He is the principal investigator for the ASPIRE and EUROASPIRE studies across 26 European countries, evaluating standards of preventive cardiology practice in hospital and primary care. He led the EUROACTION and EUROACTION+ trials in preventive cardiology evaluating nurse-led models of preventive care in hospital and general practice across 8 European countries, and the principals of EUROACTION are now incorporated in the Imperial College NHS Cardiovascular Health programme for the NHS.
He is Course Director for the Imperial College Masters degree programme in Preventive Cardiology providing education and training for doctors, nurses and allied health professionals. He is Senior Editor of the European Society of Cardiology Textbook of Preventive Cardiology and also founded the European Journal of Cardiovascular Prevention and Rehabilitation (now European Journal of Preventive Cardiology) and served as the first Joint Editor in Chief.
He is married to Dr Catriona Jennings, a cardiovascular specialist nurse, and they have four adult children. He enjoys cooking for family and friends and also sailing, presently circumnavigating the UK in a Frances 26 sailing boat.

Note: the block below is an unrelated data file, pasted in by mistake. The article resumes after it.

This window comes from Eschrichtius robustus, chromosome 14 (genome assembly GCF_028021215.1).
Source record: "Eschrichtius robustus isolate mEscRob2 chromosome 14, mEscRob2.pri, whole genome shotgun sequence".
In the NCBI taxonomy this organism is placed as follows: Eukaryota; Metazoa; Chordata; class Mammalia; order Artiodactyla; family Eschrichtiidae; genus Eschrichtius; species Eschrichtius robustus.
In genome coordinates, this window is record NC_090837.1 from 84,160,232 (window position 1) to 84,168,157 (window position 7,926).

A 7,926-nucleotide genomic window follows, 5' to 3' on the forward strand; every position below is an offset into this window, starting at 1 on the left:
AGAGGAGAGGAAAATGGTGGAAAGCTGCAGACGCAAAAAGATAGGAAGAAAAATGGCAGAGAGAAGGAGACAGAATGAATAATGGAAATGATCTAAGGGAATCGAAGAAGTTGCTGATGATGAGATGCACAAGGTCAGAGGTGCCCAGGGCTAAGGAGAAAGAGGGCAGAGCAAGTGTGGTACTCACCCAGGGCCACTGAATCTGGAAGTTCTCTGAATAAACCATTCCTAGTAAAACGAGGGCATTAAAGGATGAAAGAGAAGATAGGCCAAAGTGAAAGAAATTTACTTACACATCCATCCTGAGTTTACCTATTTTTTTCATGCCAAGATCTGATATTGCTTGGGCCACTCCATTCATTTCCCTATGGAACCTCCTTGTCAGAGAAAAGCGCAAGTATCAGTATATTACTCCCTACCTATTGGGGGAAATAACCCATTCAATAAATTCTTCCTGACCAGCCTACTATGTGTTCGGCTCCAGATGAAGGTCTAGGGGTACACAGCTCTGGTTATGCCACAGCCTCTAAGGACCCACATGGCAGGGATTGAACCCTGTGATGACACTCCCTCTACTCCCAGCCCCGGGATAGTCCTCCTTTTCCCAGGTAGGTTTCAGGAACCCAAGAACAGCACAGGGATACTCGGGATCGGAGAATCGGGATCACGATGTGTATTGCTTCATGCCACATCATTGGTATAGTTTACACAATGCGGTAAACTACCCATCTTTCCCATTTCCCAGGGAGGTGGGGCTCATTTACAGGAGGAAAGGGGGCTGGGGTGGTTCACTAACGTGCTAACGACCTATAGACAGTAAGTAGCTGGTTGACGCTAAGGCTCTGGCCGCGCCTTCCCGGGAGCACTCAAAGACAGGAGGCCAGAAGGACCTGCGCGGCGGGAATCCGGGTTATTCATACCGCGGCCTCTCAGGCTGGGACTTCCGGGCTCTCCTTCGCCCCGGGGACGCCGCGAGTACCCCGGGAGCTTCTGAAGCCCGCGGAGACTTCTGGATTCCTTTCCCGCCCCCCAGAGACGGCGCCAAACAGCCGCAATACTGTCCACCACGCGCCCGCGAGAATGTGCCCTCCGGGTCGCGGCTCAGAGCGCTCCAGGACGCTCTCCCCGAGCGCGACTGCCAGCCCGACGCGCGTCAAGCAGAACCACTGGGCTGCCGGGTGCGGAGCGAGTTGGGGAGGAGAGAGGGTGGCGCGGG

Dike Ojji graduated in 1995 from Nigeria’s premier university, University of Ibadan, and subsequently had his postgraduate training in Internal Medicine and Cardiology at the University College Hospital, Ibadan and the Royal Brisbane and Women’s Hospital, Brisbane, Australia. He joined the young College of Health Sciences of University of Abuja as a Senior Lecturer in the Department of Internal Medicine in 2014, and is also an Honorary Consultant Physician/Cardiologist, at University of Abuja Teaching Hospital, Gwagwalada, Abuja, Nigeria. He is the Lead Investigator, Cardiovascular Research Unit, University of Abuja and University of Abuja Teaching Hospital, Abuja, Nigeria and the Co-Chair, Pan-African Society of Cardiology (PASCAR) Hypertension Task Force. His areas of interest include pharmacotherapy of hypertension especially in native Africans, spectrum of hypertensive heart disease, hypertensive heart failure, co-morbid risk factors in hypertension and echocardiography. He has over 67 manuscripts in PubMed central published in peer reviewed journals including those with high and very high impact factors like New England Journal of Medicine, American Heart Journal, European Journal Heart Failure, European Heart Journal, Journal Human Hypertension, Journal American Medical Association and the Lancet. Dike is a member of the 2014 Emerging Leaders cohort and Science Committee.